SILVER SPRING, Md. — Addressing a group of low-income and minority high school seniors here, Rep. Chris Van Hollen’s brief remarks about the ongoing student loan debate in Congress may have largely passed unnoticed by the students in the audience, who were celebrating their college picks.
But a group of parents and school officials in the audience murmured knowingly at the subject, and the Maryland Democrat said his conversations with the adults in the room revealed a close level of attention to the debate.
“Unless Congress resolves these issues, student loans will go from an interest rate of 3.4 percent to 6.8 percent,” Van Hollen told the audience. “We’re trying hard to prevent that from happening.”
Van Hollen was addressing a group of students that the nonprofit group CollegeTracks helped apply to college. The organization serves first-generation college-bound students, low-income students and minorities navigate the paperwork and deadlines of the college application process.
“It’s huge. It so vastly increases the cost of college,” Nancy Leopold, the group’s executive director, said about the interest rate of federal student loans.
Van Hollen did not bring political parties or partisanship into his remarks to the students.
He touted the importance of college in terms of the students achieving their “dreams” and for their financial security. And he said their success at college is pivotal to U.S. economic success. “We’re in a very competitive global economy,” Van Hollen said.
He also urged the students to remember federally subsidized loans and financial aid, the “rungs of the ladder” of opportunity, when they obtain high-paying jobs — and corresponding taxes — with their college degrees.
“As you become more successful, we are going to ask of you as taxpayers to contribute back to the system,” Van Hollen said.
Although President Barack Obama, presumptive GOP presidential nominee Mitt Romney and Republicans and Democrats in Congress have all expressed their support for moving to keep the student loan rate from doubling on July 1, how to pay for the proposal has divided the parties.
House Republicans voted to take $8 billion from an account in Obama’s health care law that they described as an “Obamacare slush fund.”
With equally dramatic language, Democrats hit back that Republicans were imperiling women’s health, with Minority Leader Nancy Pelosi (D-Calif.) describing the money in the account as a matter of “survival” for women.
Speaker John Boehner’s office pointed out that $4 billion was taken from the same account to pay for the payroll tax cut in February.
In an interview after the event, Van Hollen said that taking an additional $8 billion from the health care account was more problematic than the original $4 billion.
He also hit Republicans for only embracing the lower interest rates for political expediency, noting that Rep. Paul Ryan’s House-passed GOP budget assumed the interest rates would double on schedule with current law.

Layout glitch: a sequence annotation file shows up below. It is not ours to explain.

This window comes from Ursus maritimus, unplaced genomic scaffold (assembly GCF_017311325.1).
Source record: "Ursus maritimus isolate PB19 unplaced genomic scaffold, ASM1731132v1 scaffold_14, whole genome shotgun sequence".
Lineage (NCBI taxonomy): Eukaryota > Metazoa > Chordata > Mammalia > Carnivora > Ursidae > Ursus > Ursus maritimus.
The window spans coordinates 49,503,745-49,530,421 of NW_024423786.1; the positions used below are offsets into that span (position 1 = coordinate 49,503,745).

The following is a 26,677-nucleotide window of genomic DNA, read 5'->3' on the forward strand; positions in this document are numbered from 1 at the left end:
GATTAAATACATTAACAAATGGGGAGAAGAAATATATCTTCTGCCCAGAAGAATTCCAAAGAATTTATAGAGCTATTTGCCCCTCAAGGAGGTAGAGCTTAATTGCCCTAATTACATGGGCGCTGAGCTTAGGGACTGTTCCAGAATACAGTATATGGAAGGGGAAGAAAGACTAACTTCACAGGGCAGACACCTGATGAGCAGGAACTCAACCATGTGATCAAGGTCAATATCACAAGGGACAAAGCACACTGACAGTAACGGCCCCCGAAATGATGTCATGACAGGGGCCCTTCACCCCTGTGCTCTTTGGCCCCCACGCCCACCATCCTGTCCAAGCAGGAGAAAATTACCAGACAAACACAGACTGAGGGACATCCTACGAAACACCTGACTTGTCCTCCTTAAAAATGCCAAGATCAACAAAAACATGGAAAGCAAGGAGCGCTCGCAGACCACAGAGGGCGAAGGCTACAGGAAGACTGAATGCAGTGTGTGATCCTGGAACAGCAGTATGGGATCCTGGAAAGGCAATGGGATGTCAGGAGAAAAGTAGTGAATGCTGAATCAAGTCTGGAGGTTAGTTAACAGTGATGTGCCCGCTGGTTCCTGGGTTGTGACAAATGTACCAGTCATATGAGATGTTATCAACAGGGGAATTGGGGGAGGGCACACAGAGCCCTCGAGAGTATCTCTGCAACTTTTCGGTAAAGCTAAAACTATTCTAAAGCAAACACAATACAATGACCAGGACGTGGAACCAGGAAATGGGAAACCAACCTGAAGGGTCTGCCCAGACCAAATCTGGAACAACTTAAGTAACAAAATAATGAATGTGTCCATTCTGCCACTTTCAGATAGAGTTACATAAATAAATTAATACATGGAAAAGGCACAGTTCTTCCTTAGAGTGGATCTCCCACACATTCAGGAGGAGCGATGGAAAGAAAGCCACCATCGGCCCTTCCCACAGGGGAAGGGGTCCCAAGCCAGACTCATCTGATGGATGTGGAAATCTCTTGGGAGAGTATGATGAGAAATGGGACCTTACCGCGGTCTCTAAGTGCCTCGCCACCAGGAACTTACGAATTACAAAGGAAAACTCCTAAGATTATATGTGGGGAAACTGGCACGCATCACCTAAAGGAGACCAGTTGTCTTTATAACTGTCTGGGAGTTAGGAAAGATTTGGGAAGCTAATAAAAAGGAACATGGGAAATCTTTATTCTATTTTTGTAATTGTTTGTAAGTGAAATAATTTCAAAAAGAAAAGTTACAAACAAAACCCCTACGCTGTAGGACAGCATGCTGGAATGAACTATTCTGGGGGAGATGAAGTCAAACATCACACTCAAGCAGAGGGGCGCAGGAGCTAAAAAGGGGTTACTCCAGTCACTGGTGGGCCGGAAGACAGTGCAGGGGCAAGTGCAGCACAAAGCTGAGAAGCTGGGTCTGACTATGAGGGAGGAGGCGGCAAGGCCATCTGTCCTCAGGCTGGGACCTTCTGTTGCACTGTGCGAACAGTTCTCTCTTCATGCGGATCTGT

“Democrats offered an amendment to fix this” in the budget’s markup, Van Hollen said, and it was voted down on a party-line vote.
The amendment would have increased taxes, violating a strongly held Republican policy position.
A Democratic aide said Democrats — incumbents and challengers — have been citing the student loan issue back home across the country as part of a “series of problems” with the Ryan budget.
In New Jersey for instance, Shelley Adler, a Democratic candidate challenging Republican Rep. Jon Runyan, has played up the issue.
“This is simply about values and priorities. We must have a budget that protects middle class families,” Adler, the widow of the Rep. John Adler, said in a statement last week.
Republicans are confident they’ve turned the issue into a political plus for them by transitioning the debate to the health care law, which remains unpopular, according to public polling.
They argue Democrats have boxed themselves in by defending the health care law at the cost of heading off the interest rate increase.
“House Democrats voted to allow rates to double because they evidently care more about protecting an Obamacare slush fund than helping college students. If those are their priorities, this is a debate we’re very comfortable having,” said Brendan Buck, a spokesman for Boehner.
Van Hollen said he and Ryan, who has been featured in several high-profile news profiles this week, enjoy a good working relationship, but the Democrat vowed to challenge Republicans with a vigorous debate on the policy issues that they disagree on.
“It’s a totally lopsided approach,” Van Hollen said of Ryan’s budget.
Each year since 1990, CQ Roll Call has reviewed the financial disclosures of all 541 senators, representatives and delegates to determine the 50 richest members of Congress. This year's report, derived from forms covering the calendar year 2012, shows it took a net worth of $6.67 million to crack the exclusive club.